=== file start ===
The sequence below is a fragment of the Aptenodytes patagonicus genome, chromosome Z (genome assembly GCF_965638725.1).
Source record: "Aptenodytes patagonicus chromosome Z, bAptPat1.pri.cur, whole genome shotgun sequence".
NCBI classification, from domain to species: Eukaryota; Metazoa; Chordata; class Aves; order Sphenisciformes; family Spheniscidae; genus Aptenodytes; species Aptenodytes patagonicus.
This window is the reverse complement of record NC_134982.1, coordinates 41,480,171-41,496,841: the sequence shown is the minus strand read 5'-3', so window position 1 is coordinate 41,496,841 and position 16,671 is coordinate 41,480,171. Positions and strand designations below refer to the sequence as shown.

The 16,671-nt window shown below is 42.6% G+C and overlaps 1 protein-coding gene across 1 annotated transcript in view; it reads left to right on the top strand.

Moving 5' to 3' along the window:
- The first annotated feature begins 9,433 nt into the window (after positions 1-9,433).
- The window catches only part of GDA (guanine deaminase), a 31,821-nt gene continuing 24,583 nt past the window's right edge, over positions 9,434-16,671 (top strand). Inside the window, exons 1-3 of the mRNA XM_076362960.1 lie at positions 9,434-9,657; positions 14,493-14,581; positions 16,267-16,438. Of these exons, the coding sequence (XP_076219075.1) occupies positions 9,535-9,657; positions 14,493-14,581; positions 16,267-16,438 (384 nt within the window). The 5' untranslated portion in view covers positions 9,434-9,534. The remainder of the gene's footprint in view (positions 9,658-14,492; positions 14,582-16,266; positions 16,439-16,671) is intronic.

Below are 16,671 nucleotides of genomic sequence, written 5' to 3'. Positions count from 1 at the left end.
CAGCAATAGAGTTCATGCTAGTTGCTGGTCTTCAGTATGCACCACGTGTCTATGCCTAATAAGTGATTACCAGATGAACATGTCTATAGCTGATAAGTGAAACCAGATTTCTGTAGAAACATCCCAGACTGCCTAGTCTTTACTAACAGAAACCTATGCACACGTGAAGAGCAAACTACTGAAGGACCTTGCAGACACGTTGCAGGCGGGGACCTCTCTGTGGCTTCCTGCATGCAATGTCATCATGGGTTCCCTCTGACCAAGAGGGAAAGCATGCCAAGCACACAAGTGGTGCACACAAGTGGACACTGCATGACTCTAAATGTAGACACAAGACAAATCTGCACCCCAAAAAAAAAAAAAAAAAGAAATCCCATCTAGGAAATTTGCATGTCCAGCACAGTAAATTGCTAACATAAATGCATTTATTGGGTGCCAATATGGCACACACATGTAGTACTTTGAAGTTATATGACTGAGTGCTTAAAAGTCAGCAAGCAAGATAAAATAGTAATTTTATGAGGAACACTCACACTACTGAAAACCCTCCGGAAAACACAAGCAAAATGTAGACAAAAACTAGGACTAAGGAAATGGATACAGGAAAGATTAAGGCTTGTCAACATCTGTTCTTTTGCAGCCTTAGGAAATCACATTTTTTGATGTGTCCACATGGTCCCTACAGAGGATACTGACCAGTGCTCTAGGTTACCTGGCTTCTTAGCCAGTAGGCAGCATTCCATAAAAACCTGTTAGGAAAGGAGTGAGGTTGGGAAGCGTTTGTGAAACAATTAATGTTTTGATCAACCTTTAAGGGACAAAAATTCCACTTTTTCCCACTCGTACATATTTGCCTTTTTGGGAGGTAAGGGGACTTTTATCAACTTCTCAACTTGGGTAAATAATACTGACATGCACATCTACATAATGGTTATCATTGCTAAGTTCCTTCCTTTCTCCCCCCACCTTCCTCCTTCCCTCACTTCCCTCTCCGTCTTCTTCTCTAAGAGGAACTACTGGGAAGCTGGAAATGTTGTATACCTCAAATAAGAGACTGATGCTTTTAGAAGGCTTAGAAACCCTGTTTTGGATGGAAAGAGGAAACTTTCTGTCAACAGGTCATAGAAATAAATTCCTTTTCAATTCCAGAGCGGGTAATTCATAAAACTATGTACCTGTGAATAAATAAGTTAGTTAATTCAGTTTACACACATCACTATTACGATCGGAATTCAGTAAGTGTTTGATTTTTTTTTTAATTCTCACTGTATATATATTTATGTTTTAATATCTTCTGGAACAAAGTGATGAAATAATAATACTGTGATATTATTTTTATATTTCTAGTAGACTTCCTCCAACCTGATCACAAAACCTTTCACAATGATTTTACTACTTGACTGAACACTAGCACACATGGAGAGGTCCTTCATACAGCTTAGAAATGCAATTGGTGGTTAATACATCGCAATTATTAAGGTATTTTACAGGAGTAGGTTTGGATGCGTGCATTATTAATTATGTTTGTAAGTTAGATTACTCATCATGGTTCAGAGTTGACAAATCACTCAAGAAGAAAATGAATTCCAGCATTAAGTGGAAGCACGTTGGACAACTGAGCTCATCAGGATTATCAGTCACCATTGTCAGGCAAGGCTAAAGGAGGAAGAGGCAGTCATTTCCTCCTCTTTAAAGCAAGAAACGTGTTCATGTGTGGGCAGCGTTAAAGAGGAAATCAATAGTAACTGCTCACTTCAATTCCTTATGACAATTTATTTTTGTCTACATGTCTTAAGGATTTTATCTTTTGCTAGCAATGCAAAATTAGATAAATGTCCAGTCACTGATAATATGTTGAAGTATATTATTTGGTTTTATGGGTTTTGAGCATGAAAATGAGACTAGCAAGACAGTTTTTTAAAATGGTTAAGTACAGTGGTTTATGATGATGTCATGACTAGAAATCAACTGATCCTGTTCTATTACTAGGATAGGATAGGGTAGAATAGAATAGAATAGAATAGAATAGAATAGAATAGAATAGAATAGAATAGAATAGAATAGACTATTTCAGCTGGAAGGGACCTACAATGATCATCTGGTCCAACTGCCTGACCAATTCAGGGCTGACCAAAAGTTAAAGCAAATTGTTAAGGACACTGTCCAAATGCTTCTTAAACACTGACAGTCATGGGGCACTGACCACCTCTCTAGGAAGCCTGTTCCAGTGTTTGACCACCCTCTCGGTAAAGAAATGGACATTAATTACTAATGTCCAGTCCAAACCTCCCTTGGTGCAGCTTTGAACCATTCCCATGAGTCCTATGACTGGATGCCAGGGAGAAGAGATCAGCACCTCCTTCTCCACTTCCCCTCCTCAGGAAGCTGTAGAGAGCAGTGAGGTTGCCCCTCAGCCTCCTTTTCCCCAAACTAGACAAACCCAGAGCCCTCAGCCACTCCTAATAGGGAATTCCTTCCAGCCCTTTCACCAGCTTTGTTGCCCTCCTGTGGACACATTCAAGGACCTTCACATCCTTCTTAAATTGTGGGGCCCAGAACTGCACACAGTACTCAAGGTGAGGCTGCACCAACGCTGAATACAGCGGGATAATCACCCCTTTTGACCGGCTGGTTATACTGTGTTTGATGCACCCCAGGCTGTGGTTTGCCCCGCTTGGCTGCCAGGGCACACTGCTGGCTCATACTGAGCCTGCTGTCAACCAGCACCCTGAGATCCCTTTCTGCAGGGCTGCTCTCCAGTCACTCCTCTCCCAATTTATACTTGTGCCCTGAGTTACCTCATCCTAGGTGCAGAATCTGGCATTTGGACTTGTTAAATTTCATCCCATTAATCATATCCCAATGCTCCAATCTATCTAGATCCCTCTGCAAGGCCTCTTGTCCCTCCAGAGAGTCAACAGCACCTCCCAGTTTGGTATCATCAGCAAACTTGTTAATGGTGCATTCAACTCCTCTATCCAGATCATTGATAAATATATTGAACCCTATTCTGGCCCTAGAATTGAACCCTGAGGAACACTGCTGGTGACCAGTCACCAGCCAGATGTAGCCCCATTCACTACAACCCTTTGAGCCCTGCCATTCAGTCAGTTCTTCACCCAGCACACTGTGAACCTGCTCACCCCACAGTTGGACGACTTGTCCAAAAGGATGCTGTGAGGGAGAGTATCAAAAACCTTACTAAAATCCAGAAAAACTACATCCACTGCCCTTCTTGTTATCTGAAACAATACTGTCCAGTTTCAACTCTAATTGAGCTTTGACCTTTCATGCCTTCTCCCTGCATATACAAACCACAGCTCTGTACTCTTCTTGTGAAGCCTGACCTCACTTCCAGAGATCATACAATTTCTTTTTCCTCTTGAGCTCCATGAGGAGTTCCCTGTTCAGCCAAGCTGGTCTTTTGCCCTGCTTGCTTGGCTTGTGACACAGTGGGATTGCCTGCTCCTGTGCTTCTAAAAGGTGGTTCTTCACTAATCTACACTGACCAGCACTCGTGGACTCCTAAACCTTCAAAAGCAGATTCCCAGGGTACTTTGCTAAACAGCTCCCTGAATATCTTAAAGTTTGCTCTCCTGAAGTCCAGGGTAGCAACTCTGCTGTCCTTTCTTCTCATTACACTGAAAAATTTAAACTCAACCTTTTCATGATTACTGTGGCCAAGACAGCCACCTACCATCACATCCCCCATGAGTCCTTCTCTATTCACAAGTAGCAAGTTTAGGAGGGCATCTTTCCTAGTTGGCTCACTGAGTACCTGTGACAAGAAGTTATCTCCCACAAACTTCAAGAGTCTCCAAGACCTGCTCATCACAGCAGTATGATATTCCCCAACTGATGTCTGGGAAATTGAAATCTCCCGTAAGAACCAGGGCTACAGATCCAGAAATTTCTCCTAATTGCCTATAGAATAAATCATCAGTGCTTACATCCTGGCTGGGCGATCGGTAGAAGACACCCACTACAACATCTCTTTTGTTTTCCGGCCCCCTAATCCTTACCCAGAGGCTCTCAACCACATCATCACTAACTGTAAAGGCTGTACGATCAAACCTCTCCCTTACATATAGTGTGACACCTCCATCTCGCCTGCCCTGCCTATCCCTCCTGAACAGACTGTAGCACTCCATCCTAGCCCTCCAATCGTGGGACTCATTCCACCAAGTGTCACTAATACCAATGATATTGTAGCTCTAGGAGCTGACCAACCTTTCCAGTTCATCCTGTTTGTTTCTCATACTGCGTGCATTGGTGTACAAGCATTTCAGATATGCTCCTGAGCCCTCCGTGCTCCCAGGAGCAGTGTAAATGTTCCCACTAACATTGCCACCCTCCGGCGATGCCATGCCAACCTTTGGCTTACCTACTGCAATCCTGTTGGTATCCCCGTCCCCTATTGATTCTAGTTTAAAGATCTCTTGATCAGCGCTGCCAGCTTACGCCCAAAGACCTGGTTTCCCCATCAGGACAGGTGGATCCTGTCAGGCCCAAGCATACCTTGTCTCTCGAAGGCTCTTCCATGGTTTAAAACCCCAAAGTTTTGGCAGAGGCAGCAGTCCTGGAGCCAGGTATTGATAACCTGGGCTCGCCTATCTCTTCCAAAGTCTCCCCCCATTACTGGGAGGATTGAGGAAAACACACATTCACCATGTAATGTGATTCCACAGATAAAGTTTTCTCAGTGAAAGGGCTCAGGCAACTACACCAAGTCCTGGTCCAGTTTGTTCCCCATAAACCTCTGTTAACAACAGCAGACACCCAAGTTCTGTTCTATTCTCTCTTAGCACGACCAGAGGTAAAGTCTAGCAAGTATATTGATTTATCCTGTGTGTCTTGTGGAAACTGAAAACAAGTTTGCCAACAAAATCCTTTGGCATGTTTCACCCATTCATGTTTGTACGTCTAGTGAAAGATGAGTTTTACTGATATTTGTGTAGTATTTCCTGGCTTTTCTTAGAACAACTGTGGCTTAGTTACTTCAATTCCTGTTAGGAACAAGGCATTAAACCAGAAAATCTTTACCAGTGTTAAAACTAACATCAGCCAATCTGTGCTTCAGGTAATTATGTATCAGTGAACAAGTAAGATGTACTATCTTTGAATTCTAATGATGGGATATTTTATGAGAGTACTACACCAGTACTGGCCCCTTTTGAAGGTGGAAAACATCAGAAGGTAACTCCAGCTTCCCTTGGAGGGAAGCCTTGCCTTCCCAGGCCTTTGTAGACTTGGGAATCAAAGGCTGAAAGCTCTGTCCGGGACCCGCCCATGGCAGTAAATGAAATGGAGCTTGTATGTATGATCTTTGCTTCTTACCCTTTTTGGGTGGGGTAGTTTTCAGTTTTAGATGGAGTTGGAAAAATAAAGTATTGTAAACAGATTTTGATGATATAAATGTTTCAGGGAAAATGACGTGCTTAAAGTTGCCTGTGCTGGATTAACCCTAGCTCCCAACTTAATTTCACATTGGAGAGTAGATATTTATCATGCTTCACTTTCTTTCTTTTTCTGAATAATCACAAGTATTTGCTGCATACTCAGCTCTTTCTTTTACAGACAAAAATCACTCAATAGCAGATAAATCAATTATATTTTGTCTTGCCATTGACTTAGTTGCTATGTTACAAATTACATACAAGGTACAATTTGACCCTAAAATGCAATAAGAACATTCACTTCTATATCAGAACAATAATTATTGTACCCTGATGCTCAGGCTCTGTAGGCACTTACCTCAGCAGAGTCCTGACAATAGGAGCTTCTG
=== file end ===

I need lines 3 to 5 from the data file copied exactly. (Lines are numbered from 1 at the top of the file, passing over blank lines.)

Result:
NCBI classification, from domain to species: Eukaryota; Metazoa; Chordata; class Aves; order Sphenisciformes; family Spheniscidae; genus Aptenodytes; species Aptenodytes patagonicus.
This window is the reverse complement of record NC_134982.1, coordinates 41,480,171-41,496,841: the sequence shown is the minus strand read 5'-3', so window position 1 is coordinate 41,496,841 and position 16,671 is coordinate 41,480,171. Positions and strand designations below refer to the sequence as shown.

The 16,671-nt window shown below is 42.6% G+C and overlaps 1 protein-coding gene across 1 annotated transcript in view; it reads left to right on the top strand.